It was (almost) 20 years ago that No Pan Intended ruled racing

by Bob Heyden

It’s been 19 years since No Pan Intended won the 2003 Triple Crown and the Breeders Crown in his racing career finale. Not a single horse before or since has won both the Triple Crown and Breeders Crown.

David Miller drove for Ivan Sugg and the Peter Pan Stable. A son of Pacific Fella — a grandson of Cam Fella — No Pan Intended did not race in the North America Cup and was fourth in the Meadowlands Pace the only time all year he missed the board.

No other active driver not named David Miller has won a Pacing Triple Crown.

Twelve times No Pan Intended was the odds on favorite in 2003. He was 21 17-3-0 for the year, but in an oddity, in those three losses none were even close:

5 1/4 lengths to Whatanartist in the Meadowlands Pace elimination (1:49 for the winner)

4 1/4 lengths to Iced Yankee in a NW2

3 3/4 lengths to All American Captor in the Windy City Pace

No Pan Intended was actually second-placed-first in the Art Rooney ($273,983).

He was a son of Classic Wish, a Hall Of Fame broodmare. His lifetime mark of 1:50.3 came the last time he ever was on the track over Escape The Wind. His highest odds in any race was 8.20-1 in the Meadowlands Pace. When he won the Jug, that was one of 10 wins on that memorable day for David Miller in his home state.


Will 2022 be the year of a David Miller Hambletonian breakthrough? He will be 57 on Hambletonian Day, but, remember, Billy Haughton didn’t get the Hambletonian ball rolling until he was 50 and then couldn’t be stopped. He won in 1974 with Christopher T, 1976 with Steve Lobell, 1977 with Green Speed and 1980 with Burgomeister.


Brett Pelling on his Horse of the Year Test Of Faith: “She never seems to have a bad day. Her first start is in the Graduate the first week of May.”

Never has a female pacer been named HOY back to back.

Jack Darling on Bulldog Hanover: “He’s doing great. Training back very strong and is going to the breeding shed every Monday-Wednesday-Friday. He’s a happy horse.”

Lucas Wallin had a breakthrough season in 2021. A former aid to the Svanstedt Stable, he said he is looking forward to the stakes season this year. “Rebuff and B A Superhero I am really high on,” Wallin said.

Will Lyons Sentinel make history in 2022? Now 5, she’s on course to become the first female to win with a sub-1:50 mile at 2, 3, 4 and 5 —four straight.


Here’s my Horse of the Year favorites for 2022:

Niki Hill (Chris Ryder) — 2-1

Jujubee (Greg Wright, Jr.) — 3-1


Seaside Hanover was unraced at 2. He debuted at Hoosier Park with a fourth on March 31. It may not be possible to be fourth in a race and be any more impressive that he was that night. He then romped in his follow-up for owners David McDuffee and Lee DeVisser. Melanie Wrenn trains and Peter Wrenn drives. Remember this name.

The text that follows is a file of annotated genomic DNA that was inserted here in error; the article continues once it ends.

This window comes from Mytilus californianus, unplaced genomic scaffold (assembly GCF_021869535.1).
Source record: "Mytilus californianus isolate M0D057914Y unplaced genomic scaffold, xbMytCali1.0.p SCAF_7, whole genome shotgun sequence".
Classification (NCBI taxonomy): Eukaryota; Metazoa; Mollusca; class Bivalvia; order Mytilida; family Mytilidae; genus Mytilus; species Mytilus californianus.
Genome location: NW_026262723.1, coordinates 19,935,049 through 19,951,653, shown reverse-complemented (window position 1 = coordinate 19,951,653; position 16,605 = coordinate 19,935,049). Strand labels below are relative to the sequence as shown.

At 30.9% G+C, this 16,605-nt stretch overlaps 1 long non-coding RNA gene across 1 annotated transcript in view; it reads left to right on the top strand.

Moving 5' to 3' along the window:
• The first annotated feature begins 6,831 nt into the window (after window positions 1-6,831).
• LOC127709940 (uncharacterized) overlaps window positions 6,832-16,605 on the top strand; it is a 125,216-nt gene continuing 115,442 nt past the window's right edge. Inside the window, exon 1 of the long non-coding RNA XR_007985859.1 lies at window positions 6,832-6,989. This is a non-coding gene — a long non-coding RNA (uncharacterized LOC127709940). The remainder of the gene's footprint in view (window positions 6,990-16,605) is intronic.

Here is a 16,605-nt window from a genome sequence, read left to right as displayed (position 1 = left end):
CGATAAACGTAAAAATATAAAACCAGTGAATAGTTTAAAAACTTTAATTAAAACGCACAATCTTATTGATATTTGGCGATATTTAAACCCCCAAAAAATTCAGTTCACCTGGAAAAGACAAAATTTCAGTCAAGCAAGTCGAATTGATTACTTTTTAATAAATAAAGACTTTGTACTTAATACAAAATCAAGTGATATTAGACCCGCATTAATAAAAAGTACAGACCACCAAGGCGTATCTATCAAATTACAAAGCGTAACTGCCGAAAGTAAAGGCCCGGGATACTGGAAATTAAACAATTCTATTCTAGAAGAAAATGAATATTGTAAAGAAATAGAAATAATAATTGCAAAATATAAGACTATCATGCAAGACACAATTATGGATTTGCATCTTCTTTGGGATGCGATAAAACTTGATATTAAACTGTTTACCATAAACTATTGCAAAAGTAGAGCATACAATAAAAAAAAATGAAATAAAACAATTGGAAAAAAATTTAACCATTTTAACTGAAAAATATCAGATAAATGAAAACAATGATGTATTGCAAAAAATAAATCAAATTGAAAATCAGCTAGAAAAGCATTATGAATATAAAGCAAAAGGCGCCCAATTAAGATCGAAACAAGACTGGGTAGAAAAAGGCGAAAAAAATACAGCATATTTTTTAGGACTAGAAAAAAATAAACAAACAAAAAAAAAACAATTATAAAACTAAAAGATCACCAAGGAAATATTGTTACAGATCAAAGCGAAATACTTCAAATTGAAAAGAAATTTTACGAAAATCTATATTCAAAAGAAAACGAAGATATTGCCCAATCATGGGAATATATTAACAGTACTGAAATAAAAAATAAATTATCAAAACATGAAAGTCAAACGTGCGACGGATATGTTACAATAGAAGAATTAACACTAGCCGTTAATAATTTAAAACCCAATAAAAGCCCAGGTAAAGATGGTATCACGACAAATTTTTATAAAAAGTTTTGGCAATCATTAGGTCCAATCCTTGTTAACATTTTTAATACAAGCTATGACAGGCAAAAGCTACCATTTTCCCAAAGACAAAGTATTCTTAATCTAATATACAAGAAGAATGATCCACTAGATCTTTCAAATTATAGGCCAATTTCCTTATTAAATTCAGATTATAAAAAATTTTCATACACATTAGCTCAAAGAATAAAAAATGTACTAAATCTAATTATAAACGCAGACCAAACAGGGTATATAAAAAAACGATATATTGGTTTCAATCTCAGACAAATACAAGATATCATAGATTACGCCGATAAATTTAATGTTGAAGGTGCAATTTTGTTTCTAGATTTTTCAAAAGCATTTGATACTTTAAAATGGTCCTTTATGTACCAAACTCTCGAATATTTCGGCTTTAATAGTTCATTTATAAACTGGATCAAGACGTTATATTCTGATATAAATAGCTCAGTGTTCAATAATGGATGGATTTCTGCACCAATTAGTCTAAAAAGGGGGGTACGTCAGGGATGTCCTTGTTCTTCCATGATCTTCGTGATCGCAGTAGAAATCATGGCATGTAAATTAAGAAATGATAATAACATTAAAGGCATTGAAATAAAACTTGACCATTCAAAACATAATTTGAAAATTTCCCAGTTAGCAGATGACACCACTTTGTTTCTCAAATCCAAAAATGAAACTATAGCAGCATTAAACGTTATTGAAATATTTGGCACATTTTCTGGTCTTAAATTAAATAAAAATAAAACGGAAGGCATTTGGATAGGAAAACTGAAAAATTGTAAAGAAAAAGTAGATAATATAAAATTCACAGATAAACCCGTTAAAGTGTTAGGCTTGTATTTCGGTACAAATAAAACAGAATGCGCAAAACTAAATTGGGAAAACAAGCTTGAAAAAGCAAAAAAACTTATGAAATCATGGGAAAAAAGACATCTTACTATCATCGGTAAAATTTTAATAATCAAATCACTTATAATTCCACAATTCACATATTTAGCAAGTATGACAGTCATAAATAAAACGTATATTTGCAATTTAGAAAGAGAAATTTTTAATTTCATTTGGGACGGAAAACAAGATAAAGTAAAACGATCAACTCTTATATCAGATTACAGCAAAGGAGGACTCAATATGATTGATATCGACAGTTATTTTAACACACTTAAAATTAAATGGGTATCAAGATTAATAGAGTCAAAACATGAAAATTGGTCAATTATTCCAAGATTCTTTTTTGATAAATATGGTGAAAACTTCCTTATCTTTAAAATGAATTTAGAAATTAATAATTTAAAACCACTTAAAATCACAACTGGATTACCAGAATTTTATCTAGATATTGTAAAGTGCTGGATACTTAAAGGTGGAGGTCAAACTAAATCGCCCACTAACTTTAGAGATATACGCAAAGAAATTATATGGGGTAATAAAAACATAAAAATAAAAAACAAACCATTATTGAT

What a difference a decade (or less) can make. In 1975, it was a special year for the first crop of yearlings by the Dynamic Duo of Super Bowl and Albatross. Their stud fees were $5,000 for the 1971-1972 HOY Albatross and $3,000 for the 1972 Triple Crown winner Super Bowl. Albatross’ average yearling sold in 1975 for $24,422 and Super Bowl’s yearlings averaged $24,359. Fast forward seven or eight years and this incredible pair, both standing at Hanover Shoe Farms, had stud fees of $75,000 and $30,000, respectively.


  1. Who was the first driver to win with a sub-1:50 mile three times (counting races and time trials)?
  2. Clint Galbraith with Niatross and Call For Rain twice.


Whatever happened to the New Jersey fairs? it was just 40 years ago when 1,746 horses were eligible for the New Jersey Sires Stakes fair races:

  • Showplace Farms — June 1-3
  • Big Z Farms — June 15-17
  • Scenic View Farms — June 22-24
  • Willowbrook Farms Tinton Falls — June 29-July 1
  • Egyptian Acres — July 12-14
  • Capitol Hill Farms — July 27-29
  • Cowtown — Aug. 8-10
  • Johnson Park Piscataway August 24-26
  • Gaitway Farms September 6-8
  • East Lynne Farms Millstone Township September 21-23
  • Finals Showplace Farms October 14


Redskin set the all-time 2-year-old earnings mark of $1,407,263 in 1986 that has stood now 36 years. Yet, he had 10 different drivers and six made the Hall of Fame: Chris Boring, Bill O’Donnell, Mike Lachance, John Campbell, Ron Waples and George Sholty.

The other four were Lucien Fontaine, Ricard Wojcio, Mickey McNichol and Lavern Hochstetler.


George Brennan will turn 55 on April 20. He is next up in the $200 million club, either very late this year or in 2023.

It’s a long way from veteran trotter Indianapolis helping put Brennan’s name out there in the winter of 1994 at the Meadowlands. It wasn’t long at all before Brennan showed that he could handle the major stakes scene taking the 1995 Woodrow Wilson with A Stud Named Sue and then in 1996 the Meadowlands Pace with Hot Lead. It was Brennan’s debut in both races.


Now here is a guy you probably wanted to follow around back in the middle of the 20th century: Hugh Grant. He once said, “The best investment I ever made was in Del Miller.”

The Grants, from Bradford PA, sold the family oil business in 1948 to Pennzoil, though Hugh was still in the business holding properties and oil leases in Oklahoma, Texas and Florida. Son Andy Grant followed him at Georgetown.

Hugh tinkered with thoroughbreds, too. His best early buy was Adios Betty, the first 2-year-old filly to be clocked in 2:00.

He loved the breeding end and in 1975 said, “I get more pride now from what I breed than when I win.”

In 1963, he sold Meadow Skipper to Norman Woolworth for $150,000 as a 3-year-old. He never regretted the sale and was more than happy for all the success Meadow Skipper achieved. Meadow Skipper is one of the sires in which Hugh had shares. He also had shares in Albatross, Super Bowl, Nevele Pride and Most Happy Fella.